Podcast interview with Larry Chapp and Michael Lofton on the “Reason and Theology” podcast. Topic: Vatican II and its retrieval.”

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As I continue working on my next blog post on David Hart’s universalism, I link below my latest interview with Michael Lofton. It was a great conversation I think.

3 comments

  1. The interview was excellent and a refreshing take on understanding post Vatican II popes. I look forward to your books for both Word on Fire and Ignatius Press.

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  2. Dr Chapp

    This is a very good discussion.

    One of the reasons I’ve started visiting your blog is because you’re one of the few people who actually “get it” especially with regard to the pre-concilar Church. If I make any criticisms of your positions its done in good faith.

    Firstly, I think the vindication of the ressourcement position of the council was absolutely correct, but I see it as a victory of the “least worst” of the three positions you listed. It’s very easy to blame the liberals for the rot after the council but I think that the ressourcement guys deserve some of the blame as well. They did not develop a “theology” or culture that would enable liberal containment.

    I remember reading how de Lubac was alarmed at the direction the Church took after the council as he hadn’t expected it. I think they had a mistaken understanding of human nature which was essentially liberal. But I also think that there was a quietistic and pacifistic strain that is common with the ascetic. The “mystical” solution to the problem of neo-thomism created a climate that downplayed the importance of the pragmatic. The solution to any problem post v2 seemed to be more prayer and less action.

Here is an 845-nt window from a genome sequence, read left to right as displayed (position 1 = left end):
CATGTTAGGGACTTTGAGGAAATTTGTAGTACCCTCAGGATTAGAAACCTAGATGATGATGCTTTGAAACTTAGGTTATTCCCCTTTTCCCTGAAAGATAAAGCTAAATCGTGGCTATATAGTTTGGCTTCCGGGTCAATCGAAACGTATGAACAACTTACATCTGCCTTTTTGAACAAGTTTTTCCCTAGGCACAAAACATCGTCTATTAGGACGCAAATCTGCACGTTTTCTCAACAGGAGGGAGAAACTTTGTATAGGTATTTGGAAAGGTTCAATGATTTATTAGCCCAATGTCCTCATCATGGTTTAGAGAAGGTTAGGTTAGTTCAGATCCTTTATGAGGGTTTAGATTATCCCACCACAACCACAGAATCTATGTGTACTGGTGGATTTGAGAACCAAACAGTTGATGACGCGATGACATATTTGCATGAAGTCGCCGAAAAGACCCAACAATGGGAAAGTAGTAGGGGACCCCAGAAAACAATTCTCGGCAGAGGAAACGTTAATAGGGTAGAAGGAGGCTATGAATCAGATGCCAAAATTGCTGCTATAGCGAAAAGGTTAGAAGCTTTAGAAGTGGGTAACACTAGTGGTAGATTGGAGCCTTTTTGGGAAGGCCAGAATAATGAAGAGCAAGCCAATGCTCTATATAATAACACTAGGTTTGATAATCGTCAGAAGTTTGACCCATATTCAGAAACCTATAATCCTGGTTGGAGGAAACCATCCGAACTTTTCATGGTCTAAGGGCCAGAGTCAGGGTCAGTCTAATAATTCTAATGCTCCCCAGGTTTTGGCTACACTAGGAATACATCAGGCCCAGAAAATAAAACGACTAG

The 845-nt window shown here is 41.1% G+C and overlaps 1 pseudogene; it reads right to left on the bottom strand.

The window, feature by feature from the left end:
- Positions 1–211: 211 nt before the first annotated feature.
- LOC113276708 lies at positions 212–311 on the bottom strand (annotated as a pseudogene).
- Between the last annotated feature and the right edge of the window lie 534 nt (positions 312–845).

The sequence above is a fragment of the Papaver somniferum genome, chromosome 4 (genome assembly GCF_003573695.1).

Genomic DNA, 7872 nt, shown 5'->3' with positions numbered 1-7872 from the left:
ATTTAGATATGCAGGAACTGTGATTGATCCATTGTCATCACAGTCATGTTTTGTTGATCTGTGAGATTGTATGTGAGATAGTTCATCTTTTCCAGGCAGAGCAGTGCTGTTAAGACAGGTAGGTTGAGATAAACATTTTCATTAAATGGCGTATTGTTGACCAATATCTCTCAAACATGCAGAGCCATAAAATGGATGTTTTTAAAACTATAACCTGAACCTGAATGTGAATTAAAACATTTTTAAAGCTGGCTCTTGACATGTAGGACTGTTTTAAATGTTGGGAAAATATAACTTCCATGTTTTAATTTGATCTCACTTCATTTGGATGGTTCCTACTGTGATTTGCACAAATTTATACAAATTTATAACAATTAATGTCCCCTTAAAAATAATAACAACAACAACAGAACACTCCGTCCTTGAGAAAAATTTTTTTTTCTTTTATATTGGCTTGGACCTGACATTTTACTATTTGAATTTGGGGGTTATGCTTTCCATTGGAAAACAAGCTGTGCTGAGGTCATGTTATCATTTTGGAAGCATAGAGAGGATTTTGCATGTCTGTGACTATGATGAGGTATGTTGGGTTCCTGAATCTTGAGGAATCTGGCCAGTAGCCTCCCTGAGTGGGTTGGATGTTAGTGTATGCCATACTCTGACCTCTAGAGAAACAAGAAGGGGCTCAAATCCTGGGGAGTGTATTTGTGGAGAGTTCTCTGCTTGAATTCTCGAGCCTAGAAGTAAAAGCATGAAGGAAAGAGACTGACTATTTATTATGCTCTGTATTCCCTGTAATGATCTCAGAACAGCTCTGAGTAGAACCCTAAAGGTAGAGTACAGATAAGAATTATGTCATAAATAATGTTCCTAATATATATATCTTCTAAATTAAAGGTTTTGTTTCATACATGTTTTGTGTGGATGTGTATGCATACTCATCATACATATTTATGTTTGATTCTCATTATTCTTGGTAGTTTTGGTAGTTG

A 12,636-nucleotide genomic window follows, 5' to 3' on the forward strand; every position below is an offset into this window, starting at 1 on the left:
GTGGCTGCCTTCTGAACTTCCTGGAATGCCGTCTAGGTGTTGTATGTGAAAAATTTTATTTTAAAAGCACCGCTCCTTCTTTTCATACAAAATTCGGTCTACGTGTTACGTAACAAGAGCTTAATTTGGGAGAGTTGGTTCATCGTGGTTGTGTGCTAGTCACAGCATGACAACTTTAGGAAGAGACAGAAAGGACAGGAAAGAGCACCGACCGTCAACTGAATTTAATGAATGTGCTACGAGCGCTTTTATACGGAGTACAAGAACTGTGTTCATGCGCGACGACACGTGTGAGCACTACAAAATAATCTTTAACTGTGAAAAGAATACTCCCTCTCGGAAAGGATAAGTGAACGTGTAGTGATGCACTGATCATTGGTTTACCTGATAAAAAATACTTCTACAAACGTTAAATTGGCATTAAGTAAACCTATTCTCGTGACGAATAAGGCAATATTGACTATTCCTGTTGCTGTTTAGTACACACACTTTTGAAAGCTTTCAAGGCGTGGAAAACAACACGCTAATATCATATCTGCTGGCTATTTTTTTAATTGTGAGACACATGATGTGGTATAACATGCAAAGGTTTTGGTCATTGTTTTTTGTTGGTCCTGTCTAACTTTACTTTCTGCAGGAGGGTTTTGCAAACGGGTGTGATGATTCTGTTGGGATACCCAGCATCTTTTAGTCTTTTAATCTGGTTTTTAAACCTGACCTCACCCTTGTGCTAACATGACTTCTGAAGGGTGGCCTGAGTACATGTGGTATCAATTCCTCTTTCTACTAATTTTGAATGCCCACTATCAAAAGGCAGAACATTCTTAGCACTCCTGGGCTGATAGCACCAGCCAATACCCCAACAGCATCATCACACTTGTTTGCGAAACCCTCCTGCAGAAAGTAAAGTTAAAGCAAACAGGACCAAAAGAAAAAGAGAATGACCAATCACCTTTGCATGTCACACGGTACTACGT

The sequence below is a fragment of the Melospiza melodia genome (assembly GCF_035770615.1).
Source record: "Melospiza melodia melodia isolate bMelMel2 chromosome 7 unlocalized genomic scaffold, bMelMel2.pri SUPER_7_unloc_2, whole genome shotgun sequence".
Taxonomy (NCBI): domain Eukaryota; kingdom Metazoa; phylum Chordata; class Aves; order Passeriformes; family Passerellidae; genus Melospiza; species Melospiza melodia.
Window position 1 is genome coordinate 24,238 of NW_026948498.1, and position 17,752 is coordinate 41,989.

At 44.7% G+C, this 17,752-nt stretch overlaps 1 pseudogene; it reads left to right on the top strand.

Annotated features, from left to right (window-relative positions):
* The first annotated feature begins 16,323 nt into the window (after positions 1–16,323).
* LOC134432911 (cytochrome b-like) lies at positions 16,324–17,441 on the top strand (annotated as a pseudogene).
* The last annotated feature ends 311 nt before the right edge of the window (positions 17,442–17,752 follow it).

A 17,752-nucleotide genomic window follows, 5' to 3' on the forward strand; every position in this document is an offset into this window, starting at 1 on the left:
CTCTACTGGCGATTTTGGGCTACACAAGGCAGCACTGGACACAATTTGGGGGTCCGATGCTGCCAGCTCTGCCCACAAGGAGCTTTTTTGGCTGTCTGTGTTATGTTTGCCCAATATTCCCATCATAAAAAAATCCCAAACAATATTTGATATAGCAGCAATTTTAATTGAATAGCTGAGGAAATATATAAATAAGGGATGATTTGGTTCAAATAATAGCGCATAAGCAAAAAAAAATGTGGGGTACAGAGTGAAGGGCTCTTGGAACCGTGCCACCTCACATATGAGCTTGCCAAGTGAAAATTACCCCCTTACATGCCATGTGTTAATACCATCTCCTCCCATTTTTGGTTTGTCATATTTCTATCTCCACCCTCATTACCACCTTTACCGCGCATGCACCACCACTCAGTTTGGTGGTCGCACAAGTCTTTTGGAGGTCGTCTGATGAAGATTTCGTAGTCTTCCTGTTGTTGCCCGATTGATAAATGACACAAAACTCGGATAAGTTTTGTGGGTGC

The problem, as I see it, was a divergence between the father of ressourcement–Peguy–and his disciples. I put it to you would Peguy–the brawling nationalistic streetfighter for Dreyfuss, and man took up arms against Germany–find a home in today’s modern Church, in either of its Liberal or Conservative chapters? Peguy’s incarnational carnality–and all it brings with it–is still foreign, and from what I’ve read, I don’t think the ressourcement guys grasped this aspect of his thought very well.

    It’s also why I think the council didn’t achieve what it set out to do, despite the ressourcement guys being the victors there.

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  3. Really good discussion, Dr Chapp.

    I agree that to have a Vatican 3 would be… I’ll advised, given the current state of the Church.

    I would be interested in your thoughts on this point – you say that what is needed is to go back and receive the Council as it was meant to be received – in line with ressourcement theology. Whilst I can see the attraction of that, one wrinkle that I can see is that the theologians of that school, at the time, included people who were not the Ratzingers, the Von Balthasar’s etc – I’m thinking here of Kung and Rahner. Is there not a risk, were we to get to an agreement that this is the approach we should take, that the Pope Francis’ of the world would say “great – Kung and Rahner were were part of that group, now it’s Rahner time, all the time.”

    How do we guard against that?

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